Are insurance savings plans all they claim to be? - Business News | The Star Online

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Are insurance savings plans all they claim to be?


A FEW weeks ago, Mr Tan, a regular client, came by the office. He was excited about a new investment he had made, in an insurance savings plan.

He was confident it would give him good returns while offering substantial insurance protection.

Mr Tan had acted without first seeking our advice, which was unusual. However, that was not what rattled me most.

First, some background about Mr Tan. Now in his mid-forties, Mr Tan became our client about six years ago. Even then, he had been saving and investing for a good 20 years. He was an easy client to advise because he understood the fundamentals of good investment. He did not rely on luck – he looked instead to hard work and sound advice when deciding where to put his money.

This clear-eyed approach had served him so well that Mr Tan was already able to retire.

So when he came to the office describing his latest investment, I was very concerned as I am familiar with this product.

“The agent explained to me that I could buy the insurance policy by paying RM50,597 a year for five years. That means a total investment of RM252,985. Under the plan, I get RM3,960 annually for first 5 years and RM7,920 for next 19 years. At the end of 25 years, I get an additional RM398,362. That’s a total of RM568,642.

“It’s win-win. I’m protecting myself. I’m also investing for the future. And should anything happen to me, my children will get the money.”

I have often written and talked about insurance savings plans with one clear message: seek advice first. Thankfully, I was able to persuade him to leave the documents with me so that I could have a closer look

As I scrutinised the paperwork, I saw what I had anticipated – that the deal was not as sweet as it had sounded.

Under Mr Tan’s plan, with annual returns and the lump-sum payment at the end the client gets back RM568,642 for an investment of RM252,985.

A key point to note is that insurance savings plans always demonstrate their worth by using ringgit values and not percentages.

It is very difficult to compare a ringgit value return to the fixed deposit rate, which is what most people would use as a benchmark.

Very often, these plans offer death coverage. In Mr Tan’s case, it was to the amount between RM136,000 to RM424,000 . This plays on a person’s natural fear of mortality.

If anything happens to the client, that money is paid to the family. This is a comforting thought – the client now feels that they are securing their future as well as helping their children’s.

I called Mr Tan and asked to meet urgently. I explained my serious reservations to him and presented alternatives. “Mr Tan, why don’t you optimise what you have by buying a term insurance policy for a smaller premium to cover you for the same amount?”

“You can always invest the difference in an investment that can earn you a return of up to 8% per annum. You have been achieving that kind of return for your liquid investments for the past 10 years. At the end of 25 years, you will get something like RM1,153,439.”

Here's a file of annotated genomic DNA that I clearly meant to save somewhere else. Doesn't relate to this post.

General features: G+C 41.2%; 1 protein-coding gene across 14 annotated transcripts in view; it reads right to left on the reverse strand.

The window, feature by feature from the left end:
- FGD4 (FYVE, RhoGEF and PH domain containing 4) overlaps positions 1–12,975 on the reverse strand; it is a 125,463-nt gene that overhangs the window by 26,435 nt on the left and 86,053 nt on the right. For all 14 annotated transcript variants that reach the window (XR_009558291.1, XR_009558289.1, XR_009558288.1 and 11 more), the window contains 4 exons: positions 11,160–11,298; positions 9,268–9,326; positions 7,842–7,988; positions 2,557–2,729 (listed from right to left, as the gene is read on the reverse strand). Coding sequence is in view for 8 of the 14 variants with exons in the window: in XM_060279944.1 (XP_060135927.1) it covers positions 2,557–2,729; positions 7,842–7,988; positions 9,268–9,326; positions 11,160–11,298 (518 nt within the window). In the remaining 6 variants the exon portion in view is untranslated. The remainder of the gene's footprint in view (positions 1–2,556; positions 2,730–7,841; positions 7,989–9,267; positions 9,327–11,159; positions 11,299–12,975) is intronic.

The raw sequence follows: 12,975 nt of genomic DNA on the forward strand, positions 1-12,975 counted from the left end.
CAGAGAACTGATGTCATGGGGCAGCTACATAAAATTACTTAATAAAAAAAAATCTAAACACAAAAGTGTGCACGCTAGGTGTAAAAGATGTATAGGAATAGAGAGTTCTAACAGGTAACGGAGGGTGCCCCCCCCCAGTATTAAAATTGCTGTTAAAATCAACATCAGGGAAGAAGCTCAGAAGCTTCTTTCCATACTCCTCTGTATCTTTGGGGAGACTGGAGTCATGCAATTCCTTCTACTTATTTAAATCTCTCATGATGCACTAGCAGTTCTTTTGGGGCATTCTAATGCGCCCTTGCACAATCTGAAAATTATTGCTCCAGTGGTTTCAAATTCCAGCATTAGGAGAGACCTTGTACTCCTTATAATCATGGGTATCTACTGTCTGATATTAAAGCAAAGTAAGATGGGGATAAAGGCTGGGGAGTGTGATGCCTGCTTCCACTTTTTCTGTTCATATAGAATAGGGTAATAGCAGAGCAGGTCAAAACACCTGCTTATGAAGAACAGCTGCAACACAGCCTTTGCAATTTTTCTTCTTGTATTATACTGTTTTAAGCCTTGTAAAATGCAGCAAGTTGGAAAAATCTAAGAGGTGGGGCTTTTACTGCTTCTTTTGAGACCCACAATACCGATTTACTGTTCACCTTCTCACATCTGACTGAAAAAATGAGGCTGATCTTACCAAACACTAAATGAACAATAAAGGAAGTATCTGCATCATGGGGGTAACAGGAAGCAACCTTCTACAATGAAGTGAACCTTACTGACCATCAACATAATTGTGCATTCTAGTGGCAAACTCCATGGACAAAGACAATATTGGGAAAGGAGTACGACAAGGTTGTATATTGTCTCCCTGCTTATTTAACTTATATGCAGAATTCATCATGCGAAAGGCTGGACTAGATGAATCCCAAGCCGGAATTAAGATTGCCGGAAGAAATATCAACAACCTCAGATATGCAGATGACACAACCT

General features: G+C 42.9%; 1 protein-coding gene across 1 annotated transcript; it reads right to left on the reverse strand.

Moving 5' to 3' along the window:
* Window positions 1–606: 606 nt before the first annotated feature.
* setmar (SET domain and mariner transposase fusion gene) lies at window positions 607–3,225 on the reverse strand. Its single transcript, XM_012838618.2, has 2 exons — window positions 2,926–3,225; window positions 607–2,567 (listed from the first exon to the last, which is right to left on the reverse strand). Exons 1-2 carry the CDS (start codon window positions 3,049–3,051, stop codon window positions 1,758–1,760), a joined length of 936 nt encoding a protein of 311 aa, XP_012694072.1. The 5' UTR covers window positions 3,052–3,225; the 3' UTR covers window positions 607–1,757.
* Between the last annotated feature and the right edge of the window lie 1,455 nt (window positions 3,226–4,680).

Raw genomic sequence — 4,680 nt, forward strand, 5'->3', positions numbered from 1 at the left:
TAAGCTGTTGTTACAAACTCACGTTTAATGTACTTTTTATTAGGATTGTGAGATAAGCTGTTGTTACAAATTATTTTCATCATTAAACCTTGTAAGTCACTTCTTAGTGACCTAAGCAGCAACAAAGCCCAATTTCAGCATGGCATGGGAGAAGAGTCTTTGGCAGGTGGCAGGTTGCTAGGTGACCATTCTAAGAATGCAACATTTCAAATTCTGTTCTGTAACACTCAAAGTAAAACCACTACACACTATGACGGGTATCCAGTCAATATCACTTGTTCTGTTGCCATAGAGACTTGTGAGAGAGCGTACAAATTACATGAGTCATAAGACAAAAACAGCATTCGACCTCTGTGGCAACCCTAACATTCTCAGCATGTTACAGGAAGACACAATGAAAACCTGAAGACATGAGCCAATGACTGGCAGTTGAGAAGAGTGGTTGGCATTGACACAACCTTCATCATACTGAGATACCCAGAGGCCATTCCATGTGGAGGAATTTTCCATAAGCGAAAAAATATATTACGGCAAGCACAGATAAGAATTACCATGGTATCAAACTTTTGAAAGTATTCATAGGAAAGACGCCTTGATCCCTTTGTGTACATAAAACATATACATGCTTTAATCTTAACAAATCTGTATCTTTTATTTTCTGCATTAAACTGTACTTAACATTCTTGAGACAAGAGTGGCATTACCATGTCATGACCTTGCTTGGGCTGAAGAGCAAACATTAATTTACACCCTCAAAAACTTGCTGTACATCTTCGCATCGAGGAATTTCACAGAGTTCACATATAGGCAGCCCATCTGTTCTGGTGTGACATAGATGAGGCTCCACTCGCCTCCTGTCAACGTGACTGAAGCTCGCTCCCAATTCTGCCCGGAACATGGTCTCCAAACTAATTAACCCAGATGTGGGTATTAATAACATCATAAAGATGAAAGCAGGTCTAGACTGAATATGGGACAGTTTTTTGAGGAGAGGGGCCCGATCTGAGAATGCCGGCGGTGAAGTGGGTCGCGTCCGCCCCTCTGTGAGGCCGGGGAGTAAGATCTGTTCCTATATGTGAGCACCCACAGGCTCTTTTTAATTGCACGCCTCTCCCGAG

“This is so much more compared with RM568,642 that you get from the insurance plan. This plan is suitable for those who need forced saving and don’t have investing knowledge to invest their saving. However, it is definitely not for you.”

For a while, Mr. Tan stared at me blankly. Then it all clicked and he said, “I should never have invested in this. Thankfully, I’m still within the ‘cooling-off’ period. I can get my money back.”

Relieved he was willing to accept the advice, I relaxed. Over a cup of coffee, I asked him what really happened as he was usually so careful.

He sighed. “I don’t know. When my banker came to see me, he brought an insurance agent with him. They were very convincing, talking about saving money and leaving something for my family. I was so taken by their presentation that inside my head, everything jammed.”

I smiled at the word “jammed” because I knew exactly what had happened.

Mr Tan was a man who was used to straightforward investments. However, this was a hybrid – an investment combined with insurance. It was presented to him in a polished package, with many emotional factors. He became confused and couldn’t objectively dissect the benefits the way he usually would have.

As we parted, Mr Tan said: “I completely forgot what you have told me time and again: that insurance is not the same as investment. Insurance companies can give me coverage and protection. But that does not mean they are experts in making my money grow.”

With even a seasoned investor like Mr Tan taken in, I couldn’t help but think of all the younger, less experienced players. This is what I would advise:

If you are presented with an investment opportunity, you must be clear about:

● What you’re investing in exactly;

● What is the annualised return on your investments, and

● What terms and conditions you are agreeing to.

If you are not comfortable or not confident that you understand everything fully, never be pushed into agreeing. Seek advice or reject the offer outright. It is your right.

  • Yap Ming Hui (yap@yapminghui.com), best-selling author of Set Yourself Free, is increasingly concerned at how often honest Malaysians are misled into parting with their money.

Insurance

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